Sanders returns home after heart attack but will 'change the nature of campaign'

Guardian staff and agencies
Photograph: Wilson Ring/AP

Senator Bernie Sanders indicated that he will “change the nature of the campaign a bit” after suffering a heart attack last week.

Venturing outside his Vermont home on Tuesday, the 78-year-old senator is slowly easing back into the 2020 presidential race, telling reporters he “should have listened to those symptoms”.

“I must confess, I was dumb,” Sanders said. “During this campaign, I’ve been doing, in some cases, three or four rallies a day, running all over the state – Iowa, New Hampshire, wherever. And yet I, in the last month or two, just was more fatigued than I usually have been.”

Sanders’ campaign has said he will be at next week’s Democratic presidential debate in Ohio. It has not said whether he will resume campaigning before that.

His health problems come at a precarious time. Sanders was already facing questions about his health and has seen his recent poll numbers decline compared with those of Elizabeth Warren, his chief competitor for the Democratic party’s progressive wing.

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Supporters privately conceded that the timing of the heart attack, just as the impeachment inquiry against Donald Trump was escalating, helped limit the political fallout. But they also acknowledge that he will have to more directly address lingering health concerns.

Last week began on a high note when Sanders announced that he had raised $25.3m during the third quarter, more than any other Democratic presidential hopeful.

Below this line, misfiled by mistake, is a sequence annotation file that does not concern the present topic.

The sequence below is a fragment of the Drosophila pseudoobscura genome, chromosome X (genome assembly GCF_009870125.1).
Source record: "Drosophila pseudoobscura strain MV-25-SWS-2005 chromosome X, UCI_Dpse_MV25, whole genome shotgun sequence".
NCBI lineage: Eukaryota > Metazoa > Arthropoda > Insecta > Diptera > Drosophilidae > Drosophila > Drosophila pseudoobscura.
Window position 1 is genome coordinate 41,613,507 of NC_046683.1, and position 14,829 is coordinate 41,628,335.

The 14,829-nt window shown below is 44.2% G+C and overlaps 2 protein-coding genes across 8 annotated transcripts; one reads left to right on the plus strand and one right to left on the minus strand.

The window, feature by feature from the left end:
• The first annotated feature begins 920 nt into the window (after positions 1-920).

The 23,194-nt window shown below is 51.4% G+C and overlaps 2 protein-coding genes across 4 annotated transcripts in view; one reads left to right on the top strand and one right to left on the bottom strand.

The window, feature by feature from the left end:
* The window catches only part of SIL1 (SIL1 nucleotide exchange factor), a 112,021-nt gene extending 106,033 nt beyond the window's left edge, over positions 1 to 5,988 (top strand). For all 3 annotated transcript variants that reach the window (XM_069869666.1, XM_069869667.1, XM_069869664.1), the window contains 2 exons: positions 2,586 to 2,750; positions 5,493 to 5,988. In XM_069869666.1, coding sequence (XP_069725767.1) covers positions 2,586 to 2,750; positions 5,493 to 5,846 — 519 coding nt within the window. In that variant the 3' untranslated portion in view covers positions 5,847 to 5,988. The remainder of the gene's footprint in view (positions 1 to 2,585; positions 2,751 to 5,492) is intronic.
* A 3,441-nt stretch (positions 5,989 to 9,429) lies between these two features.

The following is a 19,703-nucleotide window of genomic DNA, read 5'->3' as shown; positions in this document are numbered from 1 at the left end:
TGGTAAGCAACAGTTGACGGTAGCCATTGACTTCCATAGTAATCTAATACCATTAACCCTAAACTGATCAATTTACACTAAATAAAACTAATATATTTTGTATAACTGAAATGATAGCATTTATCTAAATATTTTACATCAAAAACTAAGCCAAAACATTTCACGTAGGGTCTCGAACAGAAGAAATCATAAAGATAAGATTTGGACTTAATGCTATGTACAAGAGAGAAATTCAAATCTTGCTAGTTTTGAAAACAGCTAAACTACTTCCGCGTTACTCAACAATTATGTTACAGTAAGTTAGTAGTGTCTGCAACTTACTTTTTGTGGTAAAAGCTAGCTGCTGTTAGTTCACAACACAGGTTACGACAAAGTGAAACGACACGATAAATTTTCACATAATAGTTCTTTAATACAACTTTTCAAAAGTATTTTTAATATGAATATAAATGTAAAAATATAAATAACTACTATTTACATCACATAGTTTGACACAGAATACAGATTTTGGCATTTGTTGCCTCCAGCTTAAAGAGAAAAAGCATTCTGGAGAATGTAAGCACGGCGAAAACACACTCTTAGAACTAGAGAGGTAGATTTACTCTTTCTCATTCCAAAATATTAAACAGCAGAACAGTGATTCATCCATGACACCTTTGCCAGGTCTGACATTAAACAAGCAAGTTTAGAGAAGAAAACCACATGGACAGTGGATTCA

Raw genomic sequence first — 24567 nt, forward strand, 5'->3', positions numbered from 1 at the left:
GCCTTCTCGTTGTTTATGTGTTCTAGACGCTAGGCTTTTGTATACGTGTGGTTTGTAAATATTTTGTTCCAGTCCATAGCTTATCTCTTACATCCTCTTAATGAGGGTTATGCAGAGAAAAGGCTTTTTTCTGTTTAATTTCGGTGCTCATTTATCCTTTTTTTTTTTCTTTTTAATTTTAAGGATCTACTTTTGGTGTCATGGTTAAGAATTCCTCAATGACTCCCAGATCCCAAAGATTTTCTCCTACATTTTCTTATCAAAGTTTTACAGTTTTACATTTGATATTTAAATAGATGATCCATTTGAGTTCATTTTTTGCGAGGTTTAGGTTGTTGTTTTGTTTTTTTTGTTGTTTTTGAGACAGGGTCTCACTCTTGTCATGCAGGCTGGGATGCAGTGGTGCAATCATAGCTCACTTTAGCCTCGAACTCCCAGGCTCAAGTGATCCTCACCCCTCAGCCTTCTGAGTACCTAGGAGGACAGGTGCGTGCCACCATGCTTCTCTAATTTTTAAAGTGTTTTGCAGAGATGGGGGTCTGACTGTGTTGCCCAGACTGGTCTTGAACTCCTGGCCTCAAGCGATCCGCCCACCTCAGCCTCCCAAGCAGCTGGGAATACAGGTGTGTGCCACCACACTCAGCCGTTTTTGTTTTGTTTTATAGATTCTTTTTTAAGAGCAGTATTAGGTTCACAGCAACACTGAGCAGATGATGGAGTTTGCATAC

But just hours later, he was at a campaign event in Nevada when he experienced chest discomfort and was taken to a hospital, where he was diagnosed with a heart attack.

Doctors inserted two stents to open up a blocked artery in his heart. Sanders left the hospital on Friday and flew home to Vermont the following morning.

That day, Sanders’ daughter-in-law Rainè Riggs died, at 46. Riggs, a neuropsychologist married to Sanders’ son Levi, had recently been diagnosed with cancer, according to her obituary.

As Sanders continues to recover, surrogates including Carmen Yulín Cruz, mayor of San Juan, Puerto Rico, have taken Sanders’ place on the campaign trail.

Sanders has been active in recent days communicating with his staff and his broader network of longtime supporters. Those who have spoken to him say that he is quick to shut down questions about his health, insisting that he’s fine, and that he vowed to remain in the 2020 race during a Monday conference call with his entire campaign staff.

“It wasn’t a major heart attack. He had a minor heart attack. The stents will be extremely helpful in terms of blood flow. I assume he’ll be far more vigorous,” said RoseAnn DeMoro, a Sanders confidante and former executive director of National Nurses United. “Heaven help the opposition.”